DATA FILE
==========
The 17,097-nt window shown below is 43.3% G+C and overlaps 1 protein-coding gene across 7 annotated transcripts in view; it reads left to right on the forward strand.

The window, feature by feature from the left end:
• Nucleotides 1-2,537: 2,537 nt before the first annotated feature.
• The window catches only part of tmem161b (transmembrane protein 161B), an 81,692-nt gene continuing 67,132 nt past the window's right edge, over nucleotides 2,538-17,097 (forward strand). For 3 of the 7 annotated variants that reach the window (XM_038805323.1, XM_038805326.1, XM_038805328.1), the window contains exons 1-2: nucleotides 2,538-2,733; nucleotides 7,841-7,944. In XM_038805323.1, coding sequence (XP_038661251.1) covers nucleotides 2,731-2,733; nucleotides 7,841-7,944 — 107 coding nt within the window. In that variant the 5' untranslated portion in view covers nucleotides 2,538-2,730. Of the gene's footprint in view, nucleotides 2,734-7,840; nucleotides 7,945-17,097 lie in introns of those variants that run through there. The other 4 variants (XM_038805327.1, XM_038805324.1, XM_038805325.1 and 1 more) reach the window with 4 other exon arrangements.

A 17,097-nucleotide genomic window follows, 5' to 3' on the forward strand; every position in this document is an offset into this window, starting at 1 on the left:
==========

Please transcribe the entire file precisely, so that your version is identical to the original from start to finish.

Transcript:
The 17,097-nt window shown below is 43.3% G+C and overlaps 1 protein-coding gene across 7 annotated transcripts in view; it reads left to right on the forward strand.

The window, feature by feature from the left end:
• Nucleotides 1-2,537: 2,537 nt before the first annotated feature.
• The window catches only part of tmem161b (transmembrane protein 161B), an 81,692-nt gene continuing 67,132 nt past the window's right edge, over nucleotides 2,538-17,097 (forward strand). For 3 of the 7 annotated variants that reach the window (XM_038805323.1, XM_038805326.1, XM_038805328.1), the window contains exons 1-2: nucleotides 2,538-2,733; nucleotides 7,841-7,944. In XM_038805323.1, coding sequence (XP_038661251.1) covers nucleotides 2,731-2,733; nucleotides 7,841-7,944 — 107 coding nt within the window. In that variant the 5' untranslated portion in view covers nucleotides 2,538-2,730. Of the gene's footprint in view, nucleotides 2,734-7,840; nucleotides 7,945-17,097 lie in introns of those variants that run through there. The other 4 variants (XM_038805327.1, XM_038805324.1, XM_038805325.1 and 1 more) reach the window with 4 other exon arrangements.

A 17,097-nucleotide genomic window follows, 5' to 3' on the forward strand; every position in this document is an offset into this window, starting at 1 on the left: